The next day, sure enough, the phone line worked like a charm. So I called TPG and enquired about my internet connection – this is where things got doubly interesting. The officer who accepted my call said that my ADSL connection had been disconnected as well – as the internet status on my phone line was dropped. I would have to pay $99 to reconnect. I was pretty angry at this time. Two incompetent service providers in one week – it must be the highlight of my year!
She mentioned that my phone connection was still being processed, so I should call again later. She noted about my strong reservation for paying the $99 connection fee as it was not my fault at all. I called Telstra to enquire about my phone line and the officer who got my call said that my connection process was still ongoing and that by the evening, all processes would have been completed.
So this morning I spoke to TPG again – another officer told me the same information that I had to pay $99 connection fee as my account was disconnected when the internet status on my phone line was dropped. I had to wait for five to eight business days for my Internet connection to be re-established. That was it. I calmly yet forcefully explained about my frustration with her. I know that it was not pleasant getting a call from an angry customer, so I made sure that I didn’t attack the messenger and focus on the organisation and the service. I told her that whilst I appreciated the fact that TPG is at the mercy of the telcos for providing their internet service, at no point in time did TPG contact me or send me an email to warn me about my dropped internet status on my home phone. They could have emailed me, or called me to warn about the situation. I have been a paying, loyal customer who is even considering on moving my phone line to them once I serve the three-month phone service period with Telstra. Now I’m not so sure!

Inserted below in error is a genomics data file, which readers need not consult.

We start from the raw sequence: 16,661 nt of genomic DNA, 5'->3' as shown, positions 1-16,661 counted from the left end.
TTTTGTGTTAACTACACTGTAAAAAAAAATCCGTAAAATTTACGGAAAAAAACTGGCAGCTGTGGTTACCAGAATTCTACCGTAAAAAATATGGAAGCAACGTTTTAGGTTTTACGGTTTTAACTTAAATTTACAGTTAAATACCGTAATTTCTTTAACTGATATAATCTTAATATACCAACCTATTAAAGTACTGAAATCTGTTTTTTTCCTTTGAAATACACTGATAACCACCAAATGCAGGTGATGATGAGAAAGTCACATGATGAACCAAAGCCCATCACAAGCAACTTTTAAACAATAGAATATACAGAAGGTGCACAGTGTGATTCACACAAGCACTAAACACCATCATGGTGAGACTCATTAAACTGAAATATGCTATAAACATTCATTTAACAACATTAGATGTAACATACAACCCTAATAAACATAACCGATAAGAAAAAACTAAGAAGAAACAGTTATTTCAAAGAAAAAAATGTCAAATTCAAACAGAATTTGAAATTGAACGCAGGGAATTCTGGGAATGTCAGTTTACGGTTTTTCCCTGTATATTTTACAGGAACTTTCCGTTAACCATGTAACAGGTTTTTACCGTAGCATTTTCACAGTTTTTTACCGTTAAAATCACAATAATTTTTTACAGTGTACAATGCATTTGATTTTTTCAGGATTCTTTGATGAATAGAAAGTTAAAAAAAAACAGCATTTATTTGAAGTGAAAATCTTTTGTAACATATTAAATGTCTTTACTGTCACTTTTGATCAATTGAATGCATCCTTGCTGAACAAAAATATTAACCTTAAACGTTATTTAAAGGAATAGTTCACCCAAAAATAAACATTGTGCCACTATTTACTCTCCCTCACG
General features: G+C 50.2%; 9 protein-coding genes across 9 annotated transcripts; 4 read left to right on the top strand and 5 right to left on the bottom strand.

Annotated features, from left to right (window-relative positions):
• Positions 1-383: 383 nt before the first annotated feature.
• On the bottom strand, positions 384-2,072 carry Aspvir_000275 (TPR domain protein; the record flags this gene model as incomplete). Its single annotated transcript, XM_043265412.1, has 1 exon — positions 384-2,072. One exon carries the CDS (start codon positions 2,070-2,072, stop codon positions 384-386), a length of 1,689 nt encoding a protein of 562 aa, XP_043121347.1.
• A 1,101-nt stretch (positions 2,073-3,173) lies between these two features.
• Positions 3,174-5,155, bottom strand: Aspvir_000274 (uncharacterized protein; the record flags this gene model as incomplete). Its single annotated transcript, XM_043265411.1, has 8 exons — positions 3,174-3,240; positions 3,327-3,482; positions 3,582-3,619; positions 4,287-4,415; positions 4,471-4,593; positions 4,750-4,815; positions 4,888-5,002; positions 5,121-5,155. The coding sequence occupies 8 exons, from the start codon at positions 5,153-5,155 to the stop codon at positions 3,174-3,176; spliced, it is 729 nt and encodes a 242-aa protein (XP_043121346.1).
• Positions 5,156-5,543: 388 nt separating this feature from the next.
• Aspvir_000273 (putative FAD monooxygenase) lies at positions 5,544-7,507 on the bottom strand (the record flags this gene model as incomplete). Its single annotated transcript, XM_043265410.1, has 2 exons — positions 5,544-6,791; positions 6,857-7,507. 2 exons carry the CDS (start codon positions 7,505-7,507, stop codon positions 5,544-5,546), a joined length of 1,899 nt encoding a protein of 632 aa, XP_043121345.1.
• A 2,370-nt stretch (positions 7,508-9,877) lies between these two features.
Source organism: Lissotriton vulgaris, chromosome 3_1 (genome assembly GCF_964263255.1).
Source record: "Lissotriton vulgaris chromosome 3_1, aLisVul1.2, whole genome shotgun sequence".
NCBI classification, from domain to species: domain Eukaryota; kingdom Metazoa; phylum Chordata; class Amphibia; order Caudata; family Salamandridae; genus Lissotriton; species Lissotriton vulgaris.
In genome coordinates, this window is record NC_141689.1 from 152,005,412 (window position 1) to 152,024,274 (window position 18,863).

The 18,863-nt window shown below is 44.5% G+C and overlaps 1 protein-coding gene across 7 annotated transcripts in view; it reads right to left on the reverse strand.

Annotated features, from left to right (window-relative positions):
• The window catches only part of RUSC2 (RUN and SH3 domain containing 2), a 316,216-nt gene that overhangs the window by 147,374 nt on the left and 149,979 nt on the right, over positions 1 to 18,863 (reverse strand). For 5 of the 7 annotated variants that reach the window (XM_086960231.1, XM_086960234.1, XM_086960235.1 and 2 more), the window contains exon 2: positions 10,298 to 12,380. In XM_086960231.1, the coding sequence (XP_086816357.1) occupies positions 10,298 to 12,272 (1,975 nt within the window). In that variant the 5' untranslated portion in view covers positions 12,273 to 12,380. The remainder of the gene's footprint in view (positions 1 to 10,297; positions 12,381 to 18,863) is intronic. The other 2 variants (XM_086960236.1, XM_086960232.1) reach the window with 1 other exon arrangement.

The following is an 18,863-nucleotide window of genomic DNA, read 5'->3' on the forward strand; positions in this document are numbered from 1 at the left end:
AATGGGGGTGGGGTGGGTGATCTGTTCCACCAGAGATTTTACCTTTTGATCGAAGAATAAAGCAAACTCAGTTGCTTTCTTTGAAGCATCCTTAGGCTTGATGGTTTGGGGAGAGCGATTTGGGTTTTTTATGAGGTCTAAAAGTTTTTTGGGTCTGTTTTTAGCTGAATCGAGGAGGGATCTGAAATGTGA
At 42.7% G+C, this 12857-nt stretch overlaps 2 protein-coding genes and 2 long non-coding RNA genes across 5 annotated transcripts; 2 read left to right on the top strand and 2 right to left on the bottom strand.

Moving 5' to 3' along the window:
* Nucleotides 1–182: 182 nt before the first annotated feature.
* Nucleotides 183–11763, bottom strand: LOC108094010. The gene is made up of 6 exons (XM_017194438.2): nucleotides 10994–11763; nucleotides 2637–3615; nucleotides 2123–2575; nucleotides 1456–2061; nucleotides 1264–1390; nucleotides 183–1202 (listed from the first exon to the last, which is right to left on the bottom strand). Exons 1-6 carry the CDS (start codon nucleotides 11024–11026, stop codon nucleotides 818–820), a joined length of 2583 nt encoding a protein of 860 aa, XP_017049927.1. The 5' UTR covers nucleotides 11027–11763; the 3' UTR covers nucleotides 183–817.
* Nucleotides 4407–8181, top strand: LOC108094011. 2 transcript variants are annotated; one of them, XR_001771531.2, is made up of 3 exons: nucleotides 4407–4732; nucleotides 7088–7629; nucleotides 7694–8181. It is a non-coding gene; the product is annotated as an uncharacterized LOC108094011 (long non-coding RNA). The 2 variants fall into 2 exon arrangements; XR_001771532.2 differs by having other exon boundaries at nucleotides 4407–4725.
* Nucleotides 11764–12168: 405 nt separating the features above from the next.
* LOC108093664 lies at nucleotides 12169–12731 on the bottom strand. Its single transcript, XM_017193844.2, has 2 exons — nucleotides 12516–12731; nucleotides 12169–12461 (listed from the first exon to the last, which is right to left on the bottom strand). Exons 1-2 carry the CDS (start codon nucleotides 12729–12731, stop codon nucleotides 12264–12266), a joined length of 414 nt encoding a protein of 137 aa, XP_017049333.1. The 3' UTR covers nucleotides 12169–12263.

The same issue with Optus – at no point in time did they call or leave a message on my home phone or my mobile (heck, my mobile account is with Optus as well!). I received no text message nor email warning me about my home phone that was about to be disconnected. What is it with service providers? In my anger, reflecting my nerdiness, I sent a tweet to Optus “Optus, eat this: satisfaction, was: 7/10 now 1/10. Likelihood to recommend before: 8/10 now it’s 1/10. Go now and compute your NPS.” NPS (a useless metric to calculate Net Promoter Score) is often used by companies to measure their customer’s satisfaction and willingness to recommend. I’m probably considered an outlier and a strange case, but I hope I get my points clear to Optus, TPG, and other service providers who preach about customer loyalty and satisfied customers but fail to practise what they preach. Why collect our contact details if you don’t use them other than trying to flog your other products to us?
Hell hath no fury like a blogger scorned.